new study | 

Nine in 10 long-Covid sufferers in Ireland are sick with symptoms for a year or more

It found that more than two in three respondents who were infected with Covid reported continuing fatigue, post-exertional malaise, palpitations, chest pain, stomach upset, nausea, memory issues, muscle pain or joint pain.

Fatigue is a prominent symptom of long-Covid. Stock image

Eilish O'ReganIndependent.ie

The true scale of long-Covid in Ireland has been laid bare as a new study reveals today that almost nine in 10 people living with the condition can suffer symptoms for up to a year or more after infection.

The study involved 988 people who responded to an online questionnaire that looked at their quality of life and well-being, and helped provide a snapshot of the toll that long-Covid is taking.

It found that more than two in three respondents who were infected with Covid reported continuing fatigue, post-exertional malaise, palpitations, chest pain, stomach upset, nausea, memory issues, muscle pain or joint pain.

The study was carried out by APC Microbiome Ireland, based at University College Cork, in conjunction with Cork University Hospital and Long Covid Advocacy Ireland. It has been published in HRB Open Research.

The number of people with long-Covid in Ireland is unknown but the HSE estimates that 10-20pc of people can experience lingering symptoms for weeks or months following infection.

The research said studies show it can be up to 30pc with the majority of people improving over time but symptoms persist for a large number of people for more than a year.

The findings come as the Dáil is set to debate the impact of long-Covid and the requirement for specialist services this week.

In this latest study the median number of long-Covid symptoms self-reported was eight for each person, “highlighting the substantial burden of this disease”.

The median duration of symptoms was “12 months” but they ranged up to 20 months since infection.

“At the time of completing the survey, 89pc of respondents reported they had not returned to their pre-Covid-19 level of health,” it added.

The study found 29pc-45pc of participants reported moderate levels of anxiety and depression and “concerningly, 17pc reported thoughts of self-harm or suicide”.

The anonymous participants – all aged over 18 – were surveyed from September last year up to January 24 last.

The majority, 81pc, had a PCR-confirmed virus and 3pc were positive after an antigen test but 16pc had neither test.

A high proportion of long-Covid patients reported that they still have a moderate-to-severe limitation in being able to carry out their usual daily activities.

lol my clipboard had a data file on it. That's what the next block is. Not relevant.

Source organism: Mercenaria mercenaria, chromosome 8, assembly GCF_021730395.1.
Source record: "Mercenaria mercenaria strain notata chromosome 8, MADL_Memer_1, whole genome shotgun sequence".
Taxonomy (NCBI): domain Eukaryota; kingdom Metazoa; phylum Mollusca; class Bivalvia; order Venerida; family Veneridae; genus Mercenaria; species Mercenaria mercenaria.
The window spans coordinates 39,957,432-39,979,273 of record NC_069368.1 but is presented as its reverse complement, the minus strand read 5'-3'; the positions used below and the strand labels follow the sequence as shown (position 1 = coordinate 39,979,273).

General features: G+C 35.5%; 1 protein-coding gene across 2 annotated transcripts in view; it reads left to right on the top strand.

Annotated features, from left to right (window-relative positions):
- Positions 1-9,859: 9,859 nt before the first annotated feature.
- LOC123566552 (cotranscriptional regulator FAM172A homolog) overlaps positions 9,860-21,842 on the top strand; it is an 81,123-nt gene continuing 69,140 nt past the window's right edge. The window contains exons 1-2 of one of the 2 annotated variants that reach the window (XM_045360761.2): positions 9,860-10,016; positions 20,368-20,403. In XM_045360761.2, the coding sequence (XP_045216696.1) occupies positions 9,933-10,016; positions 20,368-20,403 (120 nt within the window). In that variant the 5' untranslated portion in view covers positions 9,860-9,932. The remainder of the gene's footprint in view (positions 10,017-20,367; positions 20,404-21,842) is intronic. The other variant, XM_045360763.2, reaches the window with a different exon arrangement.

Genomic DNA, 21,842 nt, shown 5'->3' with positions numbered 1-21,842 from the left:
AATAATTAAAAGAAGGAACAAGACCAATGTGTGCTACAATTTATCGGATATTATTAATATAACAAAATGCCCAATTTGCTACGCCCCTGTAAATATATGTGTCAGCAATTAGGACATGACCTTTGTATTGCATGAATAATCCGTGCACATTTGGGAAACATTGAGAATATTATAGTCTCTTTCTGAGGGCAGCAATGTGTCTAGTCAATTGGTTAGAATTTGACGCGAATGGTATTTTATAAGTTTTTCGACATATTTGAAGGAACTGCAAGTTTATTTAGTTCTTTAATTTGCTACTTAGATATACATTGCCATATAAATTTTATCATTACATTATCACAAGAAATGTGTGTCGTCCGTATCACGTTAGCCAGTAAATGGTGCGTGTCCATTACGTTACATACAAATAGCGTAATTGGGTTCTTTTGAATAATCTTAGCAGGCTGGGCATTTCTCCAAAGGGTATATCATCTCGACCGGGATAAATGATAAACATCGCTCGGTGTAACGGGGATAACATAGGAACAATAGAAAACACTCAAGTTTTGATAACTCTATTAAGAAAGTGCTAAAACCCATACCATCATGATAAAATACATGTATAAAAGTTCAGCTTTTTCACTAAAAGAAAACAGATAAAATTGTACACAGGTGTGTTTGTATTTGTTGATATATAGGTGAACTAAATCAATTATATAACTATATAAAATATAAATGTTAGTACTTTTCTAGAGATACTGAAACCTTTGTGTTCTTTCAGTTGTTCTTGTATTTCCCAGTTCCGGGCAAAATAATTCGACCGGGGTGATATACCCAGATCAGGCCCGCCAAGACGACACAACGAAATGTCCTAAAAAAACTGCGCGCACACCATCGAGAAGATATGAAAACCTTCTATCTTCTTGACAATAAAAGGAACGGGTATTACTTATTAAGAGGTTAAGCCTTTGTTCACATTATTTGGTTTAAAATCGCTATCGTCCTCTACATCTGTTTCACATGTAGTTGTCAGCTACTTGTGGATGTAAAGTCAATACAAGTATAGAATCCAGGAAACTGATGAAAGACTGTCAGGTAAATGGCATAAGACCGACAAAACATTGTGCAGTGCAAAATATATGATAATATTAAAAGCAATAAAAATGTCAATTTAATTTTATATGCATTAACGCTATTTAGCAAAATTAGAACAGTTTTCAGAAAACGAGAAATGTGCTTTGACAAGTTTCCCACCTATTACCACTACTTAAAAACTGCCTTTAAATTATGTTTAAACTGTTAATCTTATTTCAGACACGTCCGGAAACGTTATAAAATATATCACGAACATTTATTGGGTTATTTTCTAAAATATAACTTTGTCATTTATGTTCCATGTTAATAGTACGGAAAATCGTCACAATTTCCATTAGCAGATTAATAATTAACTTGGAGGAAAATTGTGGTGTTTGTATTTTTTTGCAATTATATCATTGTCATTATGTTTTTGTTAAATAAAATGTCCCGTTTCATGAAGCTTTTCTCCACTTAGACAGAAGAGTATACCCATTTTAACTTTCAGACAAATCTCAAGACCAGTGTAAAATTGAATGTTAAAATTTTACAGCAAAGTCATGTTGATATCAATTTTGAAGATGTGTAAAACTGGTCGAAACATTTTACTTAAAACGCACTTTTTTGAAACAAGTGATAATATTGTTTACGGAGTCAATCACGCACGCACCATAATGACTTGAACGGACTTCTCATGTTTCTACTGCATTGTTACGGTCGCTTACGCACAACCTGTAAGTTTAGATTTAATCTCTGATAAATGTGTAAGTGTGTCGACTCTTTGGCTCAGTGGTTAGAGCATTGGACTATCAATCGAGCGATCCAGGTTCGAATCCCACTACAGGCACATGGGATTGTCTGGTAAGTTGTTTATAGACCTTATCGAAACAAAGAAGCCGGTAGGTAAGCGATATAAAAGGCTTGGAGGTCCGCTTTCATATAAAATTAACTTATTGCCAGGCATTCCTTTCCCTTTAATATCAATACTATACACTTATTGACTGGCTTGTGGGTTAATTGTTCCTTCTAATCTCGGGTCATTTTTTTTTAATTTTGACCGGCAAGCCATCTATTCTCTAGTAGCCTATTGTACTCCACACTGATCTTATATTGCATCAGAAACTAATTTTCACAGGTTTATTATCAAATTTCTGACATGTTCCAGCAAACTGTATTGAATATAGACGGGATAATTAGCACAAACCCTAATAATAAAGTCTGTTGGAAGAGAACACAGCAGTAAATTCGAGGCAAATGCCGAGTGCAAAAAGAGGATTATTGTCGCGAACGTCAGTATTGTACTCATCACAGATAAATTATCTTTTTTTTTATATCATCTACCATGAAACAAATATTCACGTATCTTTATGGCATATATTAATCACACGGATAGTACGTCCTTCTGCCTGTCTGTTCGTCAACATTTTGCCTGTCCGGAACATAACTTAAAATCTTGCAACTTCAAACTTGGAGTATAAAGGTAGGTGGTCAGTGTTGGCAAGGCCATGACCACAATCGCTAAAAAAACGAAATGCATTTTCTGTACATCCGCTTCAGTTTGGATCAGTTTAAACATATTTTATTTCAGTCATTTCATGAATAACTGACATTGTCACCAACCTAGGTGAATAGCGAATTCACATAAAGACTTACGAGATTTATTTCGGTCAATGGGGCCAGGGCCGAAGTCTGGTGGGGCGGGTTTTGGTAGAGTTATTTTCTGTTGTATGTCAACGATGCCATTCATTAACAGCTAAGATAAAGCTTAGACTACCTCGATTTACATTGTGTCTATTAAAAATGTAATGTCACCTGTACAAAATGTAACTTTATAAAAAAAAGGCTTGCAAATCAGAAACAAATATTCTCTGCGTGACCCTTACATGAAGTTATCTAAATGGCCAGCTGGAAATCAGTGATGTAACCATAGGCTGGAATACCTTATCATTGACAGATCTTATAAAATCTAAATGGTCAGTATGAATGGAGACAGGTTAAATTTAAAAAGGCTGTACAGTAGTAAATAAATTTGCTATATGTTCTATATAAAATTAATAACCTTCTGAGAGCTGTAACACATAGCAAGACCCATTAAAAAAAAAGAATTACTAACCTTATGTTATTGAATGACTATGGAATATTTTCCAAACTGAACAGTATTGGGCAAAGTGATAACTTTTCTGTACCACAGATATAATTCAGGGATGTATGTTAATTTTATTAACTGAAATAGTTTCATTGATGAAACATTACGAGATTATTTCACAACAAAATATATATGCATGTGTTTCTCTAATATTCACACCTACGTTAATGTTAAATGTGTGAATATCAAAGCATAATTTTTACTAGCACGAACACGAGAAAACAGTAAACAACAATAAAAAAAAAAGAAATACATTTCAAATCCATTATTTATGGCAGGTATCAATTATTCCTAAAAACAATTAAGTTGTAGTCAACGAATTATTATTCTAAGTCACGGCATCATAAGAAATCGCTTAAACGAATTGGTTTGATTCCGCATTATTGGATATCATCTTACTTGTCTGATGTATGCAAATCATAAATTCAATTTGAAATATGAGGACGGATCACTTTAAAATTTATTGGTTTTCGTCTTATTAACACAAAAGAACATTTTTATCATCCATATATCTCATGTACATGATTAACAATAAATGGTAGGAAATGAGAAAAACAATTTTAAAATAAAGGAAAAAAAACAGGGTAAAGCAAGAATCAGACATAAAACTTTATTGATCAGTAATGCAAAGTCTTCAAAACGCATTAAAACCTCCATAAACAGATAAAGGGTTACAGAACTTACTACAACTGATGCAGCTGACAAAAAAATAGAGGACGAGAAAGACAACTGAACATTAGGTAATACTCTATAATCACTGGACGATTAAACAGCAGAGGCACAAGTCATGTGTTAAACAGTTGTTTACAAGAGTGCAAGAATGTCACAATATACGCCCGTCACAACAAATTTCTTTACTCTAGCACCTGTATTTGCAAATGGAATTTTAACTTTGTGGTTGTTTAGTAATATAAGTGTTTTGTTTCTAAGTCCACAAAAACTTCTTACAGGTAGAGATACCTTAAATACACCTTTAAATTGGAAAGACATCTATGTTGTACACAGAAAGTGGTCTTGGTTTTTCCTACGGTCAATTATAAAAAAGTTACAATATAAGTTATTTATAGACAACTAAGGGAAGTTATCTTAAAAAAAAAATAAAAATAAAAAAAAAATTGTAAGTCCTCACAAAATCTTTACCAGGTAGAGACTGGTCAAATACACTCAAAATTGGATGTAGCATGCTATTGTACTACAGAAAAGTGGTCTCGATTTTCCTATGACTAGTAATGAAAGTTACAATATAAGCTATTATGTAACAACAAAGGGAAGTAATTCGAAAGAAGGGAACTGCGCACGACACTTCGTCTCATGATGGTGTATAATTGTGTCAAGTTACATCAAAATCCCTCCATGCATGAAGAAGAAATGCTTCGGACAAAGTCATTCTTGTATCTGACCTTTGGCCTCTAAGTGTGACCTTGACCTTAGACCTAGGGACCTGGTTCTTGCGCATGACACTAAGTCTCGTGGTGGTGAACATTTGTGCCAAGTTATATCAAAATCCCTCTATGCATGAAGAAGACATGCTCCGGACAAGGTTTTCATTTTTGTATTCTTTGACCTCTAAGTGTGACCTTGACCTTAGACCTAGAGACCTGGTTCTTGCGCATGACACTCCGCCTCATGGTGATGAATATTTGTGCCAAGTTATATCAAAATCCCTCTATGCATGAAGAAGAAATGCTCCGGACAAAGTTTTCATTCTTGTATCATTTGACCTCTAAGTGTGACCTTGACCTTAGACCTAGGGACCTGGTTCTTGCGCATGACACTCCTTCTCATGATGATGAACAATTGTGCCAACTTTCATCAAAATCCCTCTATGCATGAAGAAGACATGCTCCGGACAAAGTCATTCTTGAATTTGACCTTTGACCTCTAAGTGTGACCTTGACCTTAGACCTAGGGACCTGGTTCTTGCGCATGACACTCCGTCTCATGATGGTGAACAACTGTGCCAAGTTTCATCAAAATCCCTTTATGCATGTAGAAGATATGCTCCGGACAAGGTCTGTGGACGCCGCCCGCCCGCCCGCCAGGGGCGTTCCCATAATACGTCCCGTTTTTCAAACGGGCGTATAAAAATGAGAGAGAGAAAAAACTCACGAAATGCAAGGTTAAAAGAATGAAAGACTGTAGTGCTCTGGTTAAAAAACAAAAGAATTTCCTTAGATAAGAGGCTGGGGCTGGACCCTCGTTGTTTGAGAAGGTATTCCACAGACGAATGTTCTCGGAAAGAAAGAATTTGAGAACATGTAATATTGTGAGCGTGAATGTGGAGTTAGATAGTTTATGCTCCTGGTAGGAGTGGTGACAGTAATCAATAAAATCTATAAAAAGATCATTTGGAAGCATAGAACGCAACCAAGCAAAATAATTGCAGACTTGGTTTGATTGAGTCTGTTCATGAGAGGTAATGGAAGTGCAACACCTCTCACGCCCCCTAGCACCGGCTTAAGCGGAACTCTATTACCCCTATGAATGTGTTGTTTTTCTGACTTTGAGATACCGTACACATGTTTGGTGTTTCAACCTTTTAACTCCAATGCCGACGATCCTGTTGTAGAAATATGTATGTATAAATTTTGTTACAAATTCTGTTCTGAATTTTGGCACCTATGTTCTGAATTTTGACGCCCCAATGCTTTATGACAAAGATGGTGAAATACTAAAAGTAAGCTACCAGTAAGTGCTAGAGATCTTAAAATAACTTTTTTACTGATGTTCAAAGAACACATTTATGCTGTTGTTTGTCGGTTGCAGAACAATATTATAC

Nearly four in 10 were severely limited in their ability to work, and six in 10 missed work at some point due to the condition.

At the time of the survey, 16pc were still not back at work and were receiving social welfare payments.

Professor Liam O’Mahony, APC principal investigator, said the survey highlights how Covid-19 not only affects the lungs but can have “significant long-term effects on multiple organ systems” following the clearance of the virus in many people who were otherwise healthy.

“This survey highlights that SARS-CoV-2 infection not only impacts the lungs but can have significant long-term effects on multiple organ systems following clearance of the acute SARS-CoV-2 infection in many Irish people who were otherwise healthy previously.

“The reasons why some people develop long-Covid and others do not are still unclear.

“While many different biological mechanisms have been proposed, we are focusing on the role of the immune system and the microbiome in these complicated disease processes,” he said.

“The majority of people surveyed had a mild-moderate severity of initial Covid-19 disease, and the majority did not require hospital treatment at that time. A wide range of body systems are impacted by long-Covid... fatigue is the single most frequent symptom reported.”

More than half of subjects found it difficult to access support services.

The authors pointed to limitations in the study, in that the participants were self-selected, symptoms were self-reported and there was no control group.

It comes as the first major parliamentary debate on the impact of long-Covid will take place on Wednesday.

The Regional Group of TDs will table a Dáil motion seeking the rollout of specialist services to support long-Covid patients. Some clinics are in place but are understaffed with waiting times for up to five months.

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